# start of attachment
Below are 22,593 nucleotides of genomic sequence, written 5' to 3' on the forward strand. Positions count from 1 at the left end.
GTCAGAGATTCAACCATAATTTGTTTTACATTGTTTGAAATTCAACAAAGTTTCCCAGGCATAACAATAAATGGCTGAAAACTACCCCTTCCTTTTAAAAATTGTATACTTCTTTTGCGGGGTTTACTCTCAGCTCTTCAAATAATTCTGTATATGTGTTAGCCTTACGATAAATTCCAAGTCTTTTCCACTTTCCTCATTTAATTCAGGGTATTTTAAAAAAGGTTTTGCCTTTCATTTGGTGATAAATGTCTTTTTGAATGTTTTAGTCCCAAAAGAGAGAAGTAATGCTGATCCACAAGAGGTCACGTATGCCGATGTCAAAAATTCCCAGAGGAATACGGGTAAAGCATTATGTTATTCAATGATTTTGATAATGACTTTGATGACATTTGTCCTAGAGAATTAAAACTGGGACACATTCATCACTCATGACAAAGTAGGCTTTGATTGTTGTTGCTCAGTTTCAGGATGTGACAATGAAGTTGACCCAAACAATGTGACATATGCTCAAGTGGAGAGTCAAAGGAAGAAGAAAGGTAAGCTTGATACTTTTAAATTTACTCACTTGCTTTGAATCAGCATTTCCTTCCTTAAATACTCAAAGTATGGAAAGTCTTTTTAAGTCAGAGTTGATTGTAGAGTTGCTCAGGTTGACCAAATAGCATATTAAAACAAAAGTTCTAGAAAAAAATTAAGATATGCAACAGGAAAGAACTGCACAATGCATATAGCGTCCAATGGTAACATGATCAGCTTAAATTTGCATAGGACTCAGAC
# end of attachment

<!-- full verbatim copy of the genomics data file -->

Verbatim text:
Below are 22,593 nucleotides of genomic sequence, written 5' to 3' on the forward strand. Positions count from 1 at the left end.
GTCAGAGATTCAACCATAATTTGTTTTACATTGTTTGAAATTCAACAAAGTTTCCCAGGCATAACAATAAATGGCTGAAAACTACCCCTTCCTTTTAAAAATTGTATACTTCTTTTGCGGGGTTTACTCTCAGCTCTTCAAATAATTCTGTATATGTGTTAGCCTTACGATAAATTCCAAGTCTTTTCCACTTTCCTCATTTAATTCAGGGTATTTTAAAAAAGGTTTTGCCTTTCATTTGGTGATAAATGTCTTTTTGAATGTTTTAGTCCCAAAAGAGAGAAGTAATGCTGATCCACAAGAGGTCACGTATGCCGATGTCAAAAATTCCCAGAGGAATACGGGTAAAGCATTATGTTATTCAATGATTTTGATAATGACTTTGATGACATTTGTCCTAGAGAATTAAAACTGGGACACATTCATCACTCATGACAAAGTAGGCTTTGATTGTTGTTGCTCAGTTTCAGGATGTGACAATGAAGTTGACCCAAACAATGTGACATATGCTCAAGTGGAGAGTCAAAGGAAGAAGAAAGGTAAGCTTGATACTTTTAAATTTACTCACTTGCTTTGAATCAGCATTTCCTTCCTTAAATACTCAAAGTATGGAAAGTCTTTTTAAGTCAGAGTTGATTGTAGAGTTGCTCAGGTTGACCAAATAGCATATTAAAACAAAAGTTCTAGAAAAAAATTAAGATATGCAACAGGAAAGAACTGCACAATGCATATAGCGTCCAATGGTAACATGATCAGCTTAAATTTGCATAGGACTCAGAC